"Long before it's in the papers"
January 28, 2015


“Smoothest” mirror could lead to new microscopes

Sept. 22, 2008
Courtesy Plataforma SINC
and World Science staff

Phys­i­cists have cre­at­ed the smoothest sur­face ev­er made, called a “quan­tum sta­bi­lised at­om mir­ror,” ac­cord­ing to this week’s edi­tion of the re­search jour­nal Ad­vanced Ma­te­ri­als.

The scientists from the Au­ton­o­mous Uni­ver­s­ity of Ma­drid and the Ma­drid In­sti­tute of Ad­vanced Stud­ies in Na­no­sci­ence say the in­nova­t­ion is be­ing used to de­sign the world’s first at­omic mi­cro­scope.

Despite small holes and “is­lands,” the mir­ror has a mostly smooth sur­face that re­flects an im­ag­in­ary mole­cu­lar beam (each mo­le­cule with four atoms). (Pho­to: Bar­re­do et al.)

The mirror is designed to reflect beams of atoms. One of the stu­dy’s au­thors, Rodolfo Mi­ran­da of the Au­ton­o­mous Uni­ver­s­ity, said the mir­ror re­flects “ex­tra­or­di­narily well” most of these at­oms, through the use of ma­te­ri­als of near-zero thick­ness whose prop­er­ties are dom­i­nat­ed by quan­tum, or at­omic-scale ef­fects.

The mir­ror re­sem­bles a curved wa­fer. It is made up of a thin sil­i­con crys­tal with a thick­ness of one-twentieth of a mil­li­me­ter, and cov­ered with a lay­er of lead one or two mil­lionths of a mil­li­me­ter thick. 

To study the re­flec­tion on this met­al, the sci­en­tists used he­li­um at­oms. Un­til now mir­rors made solely from sil­i­con re­flected one per­cent of he­li­um at­oms, but by adding the lay­er of lead they have man­aged to achieve a re­flec­tion of up to 67 per­cent, the sci­en­tists re­ported.

The lead is de­posited on the sil­i­con at a tem­per­a­ture of be­tween -173º and -133º C which, to­geth­er with the mi­nute thick­ness of the lead, al­lows its quan­tum prop­er­ties to “come to the sur­face,” Mi­ran­da said. Then, in an “as­ton­ish­ing and spon­ta­neous” way, bumps on the sur­face even out and a su­per-flat lay­er emerges, he added.

“The ex­tra­or­di­nary thing about this pro­cess is that when the ma­te­ri­al is heat­ed to room tem­per­a­ture, it does not dis­tort or break, but in­stead be­co­mes even flat­ter, en­hanc­ing its re­flec­tion prop­er­ties.”

These types of mir­rors are vi­tal for ma­n­u­fac­tur­ing fu­ture at­omic mi­cro­scopes, he added. Un­til now elec­tron­ic mi­cro­scopes have achieved the high­est res­o­lu­tions when it comes to view­ing ob­jects, but with the dis­ad­vant­age that the ac­cel­er­ated elec­trons they use de­stroy the most del­i­cate bi­o­log­i­cal sam­ples. Electron microscopes work in general by shooting beams of electrons at a sample, then “reading” the reflection of the beam or the response of the material.

“With at­omic mi­cro­scopes we hope to achieve the same res­o­lu­tion but with­out dam­ag­ing sam­ples,” said Mi­randa.

The Span­ish re­search­ers, to­geth­er with a sci­en­tists at the Uni­ver­s­ity of Cam­bridge and the Uni­ver­s­ity of Graz in Aus­tria, are work­ing on pro­to­types of at­omic mi­cro­scopes that use quan­tum sta­bi­lised mir­rors, and say the first im­ages that re­sult should be ready next year.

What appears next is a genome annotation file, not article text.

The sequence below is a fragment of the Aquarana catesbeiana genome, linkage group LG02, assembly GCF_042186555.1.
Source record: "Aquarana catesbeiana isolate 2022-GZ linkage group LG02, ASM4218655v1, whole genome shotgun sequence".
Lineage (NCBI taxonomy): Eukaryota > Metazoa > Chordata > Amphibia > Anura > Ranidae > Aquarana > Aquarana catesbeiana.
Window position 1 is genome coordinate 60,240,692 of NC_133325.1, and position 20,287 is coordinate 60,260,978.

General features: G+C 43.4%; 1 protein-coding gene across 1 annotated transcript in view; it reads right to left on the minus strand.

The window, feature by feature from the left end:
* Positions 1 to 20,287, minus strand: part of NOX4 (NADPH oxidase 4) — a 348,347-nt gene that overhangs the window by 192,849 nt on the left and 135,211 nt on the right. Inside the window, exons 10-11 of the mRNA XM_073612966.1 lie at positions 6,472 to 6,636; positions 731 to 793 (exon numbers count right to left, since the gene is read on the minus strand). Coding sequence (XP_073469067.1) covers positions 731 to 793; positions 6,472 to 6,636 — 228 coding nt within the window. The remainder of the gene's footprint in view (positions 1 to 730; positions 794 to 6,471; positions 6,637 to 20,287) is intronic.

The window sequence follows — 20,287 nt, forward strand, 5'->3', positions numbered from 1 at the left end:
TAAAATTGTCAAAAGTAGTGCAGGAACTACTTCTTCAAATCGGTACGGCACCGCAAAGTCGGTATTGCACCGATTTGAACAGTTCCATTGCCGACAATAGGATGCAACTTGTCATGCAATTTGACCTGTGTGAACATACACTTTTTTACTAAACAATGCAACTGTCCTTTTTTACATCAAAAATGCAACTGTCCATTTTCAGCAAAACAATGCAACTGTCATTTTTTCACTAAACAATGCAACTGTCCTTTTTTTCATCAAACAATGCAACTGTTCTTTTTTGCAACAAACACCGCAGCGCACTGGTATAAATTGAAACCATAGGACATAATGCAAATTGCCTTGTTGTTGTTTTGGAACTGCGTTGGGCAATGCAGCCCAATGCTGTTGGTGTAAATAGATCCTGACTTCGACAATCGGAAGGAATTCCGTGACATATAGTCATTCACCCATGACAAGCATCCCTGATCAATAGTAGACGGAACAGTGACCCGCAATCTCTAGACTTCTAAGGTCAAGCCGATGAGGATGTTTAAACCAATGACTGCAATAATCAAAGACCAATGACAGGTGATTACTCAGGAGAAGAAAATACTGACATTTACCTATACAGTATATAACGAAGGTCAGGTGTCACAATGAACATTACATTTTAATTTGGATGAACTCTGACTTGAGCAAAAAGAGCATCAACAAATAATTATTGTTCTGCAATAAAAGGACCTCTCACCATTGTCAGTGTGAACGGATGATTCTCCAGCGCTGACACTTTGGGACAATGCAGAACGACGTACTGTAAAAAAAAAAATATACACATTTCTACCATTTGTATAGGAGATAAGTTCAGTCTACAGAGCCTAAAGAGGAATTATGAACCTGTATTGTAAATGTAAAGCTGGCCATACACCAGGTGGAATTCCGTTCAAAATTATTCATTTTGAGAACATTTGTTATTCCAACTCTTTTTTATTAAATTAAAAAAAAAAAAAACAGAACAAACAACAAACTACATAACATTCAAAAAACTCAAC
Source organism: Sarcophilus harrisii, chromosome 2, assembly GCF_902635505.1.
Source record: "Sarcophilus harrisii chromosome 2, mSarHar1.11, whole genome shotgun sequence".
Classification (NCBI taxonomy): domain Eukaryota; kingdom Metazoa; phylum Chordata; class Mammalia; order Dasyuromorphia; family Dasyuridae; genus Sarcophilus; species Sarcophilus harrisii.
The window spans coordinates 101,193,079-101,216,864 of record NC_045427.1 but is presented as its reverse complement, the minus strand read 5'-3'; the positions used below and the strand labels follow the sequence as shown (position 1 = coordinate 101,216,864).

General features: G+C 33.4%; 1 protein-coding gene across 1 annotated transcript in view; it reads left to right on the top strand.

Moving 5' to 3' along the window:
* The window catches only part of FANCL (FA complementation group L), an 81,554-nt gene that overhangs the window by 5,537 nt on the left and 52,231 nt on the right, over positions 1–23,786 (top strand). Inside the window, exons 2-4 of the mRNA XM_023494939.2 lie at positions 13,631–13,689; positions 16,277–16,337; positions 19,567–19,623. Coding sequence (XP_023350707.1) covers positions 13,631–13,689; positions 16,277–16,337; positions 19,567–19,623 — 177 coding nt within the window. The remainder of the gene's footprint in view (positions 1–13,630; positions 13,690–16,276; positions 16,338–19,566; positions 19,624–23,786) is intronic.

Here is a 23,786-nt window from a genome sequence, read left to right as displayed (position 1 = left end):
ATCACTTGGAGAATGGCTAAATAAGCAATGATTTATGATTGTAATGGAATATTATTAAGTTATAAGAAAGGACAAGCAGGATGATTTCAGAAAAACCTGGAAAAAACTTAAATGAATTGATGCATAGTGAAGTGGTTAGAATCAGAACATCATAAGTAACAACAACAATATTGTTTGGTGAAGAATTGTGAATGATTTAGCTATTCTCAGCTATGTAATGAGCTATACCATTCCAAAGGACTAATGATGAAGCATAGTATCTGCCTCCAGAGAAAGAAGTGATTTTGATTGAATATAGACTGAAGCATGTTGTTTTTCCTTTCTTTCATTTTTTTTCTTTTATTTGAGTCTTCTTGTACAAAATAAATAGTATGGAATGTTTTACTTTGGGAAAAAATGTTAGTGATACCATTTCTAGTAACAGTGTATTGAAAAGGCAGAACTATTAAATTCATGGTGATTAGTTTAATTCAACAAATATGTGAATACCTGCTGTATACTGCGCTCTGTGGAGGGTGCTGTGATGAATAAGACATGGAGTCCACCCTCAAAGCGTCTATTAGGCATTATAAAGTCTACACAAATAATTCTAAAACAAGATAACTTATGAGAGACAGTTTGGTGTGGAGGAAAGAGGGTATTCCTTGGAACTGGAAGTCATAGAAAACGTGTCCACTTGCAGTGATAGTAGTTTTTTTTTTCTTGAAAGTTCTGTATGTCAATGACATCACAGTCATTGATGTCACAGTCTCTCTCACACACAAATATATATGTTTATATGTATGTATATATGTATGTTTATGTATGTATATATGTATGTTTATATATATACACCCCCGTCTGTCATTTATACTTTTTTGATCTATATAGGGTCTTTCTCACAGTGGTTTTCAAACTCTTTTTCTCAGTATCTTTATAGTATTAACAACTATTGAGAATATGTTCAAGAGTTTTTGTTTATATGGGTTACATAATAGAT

* * *

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Physicists have created have the the smoothest surface ever, called a “quantum stabilised atom mirror,” according to this week’s edition of the research journal Advanced Materials. The researchers from the Autonomous University of Madrid and the Madrid Institute of Advanced Studies in Nanoscience say the innovation is being used to design the world’s first atomic microscope. One of the study’s authors, Rodolfo Miranda of the Autonomous University, said the mirror reflects “extraordinarily well” most of the atoms that affect it, through the use of materials of near-zero thickness whose properties are dominated by quantum, or atomic-scale effects. The mirror resembles a curved wafer. It is made up of a thin silicon crystal with a thickness of one-twentieth of a millimeter, and covered with a layer of lead one or two millionths of a millimeter thick. To study the reflection on this metal, the scientists used helium atoms. Until now mirrors made solely from silicon reflected 1% of helium atoms, but by adding the layer of lead they have managed to achieve a reflection of up to 67%, the scientists reported. The lead is deposited on the silicon at a temperature of between -173º and -133º C which, together with the nanometric thickness of the lead, allows its quantum properties to “come to the surface,” Miranda said. Then, in an “astonishing and spontaneous” way, bumps on the surface become evened out and a super flat layer is created, he added. “The extraordinary thing about this process is that when the material is heated to room temperature, it does not distort or break, but instead becomes even flatter, enhancing its reflection properties.” These types of mirrors are vital for manufacturing future atomic microscopes, he added. Until now electronic microscopes have achieved the highest resolutions when it comes to viewing objects, but with the disadvantage that the accelerated electrons they use destroy the most delicate biological samples. “With atomic microscopes we hope to achieve the same resolution but without damaging samples,” said the physicist. The Spanish researchers, together with a scientists at the University of Cambridge and the University of Graz in Austria, are working on prototypes of atomic microscopes that use quantum stabilised mirrors, and say the first images that result should be ready next year.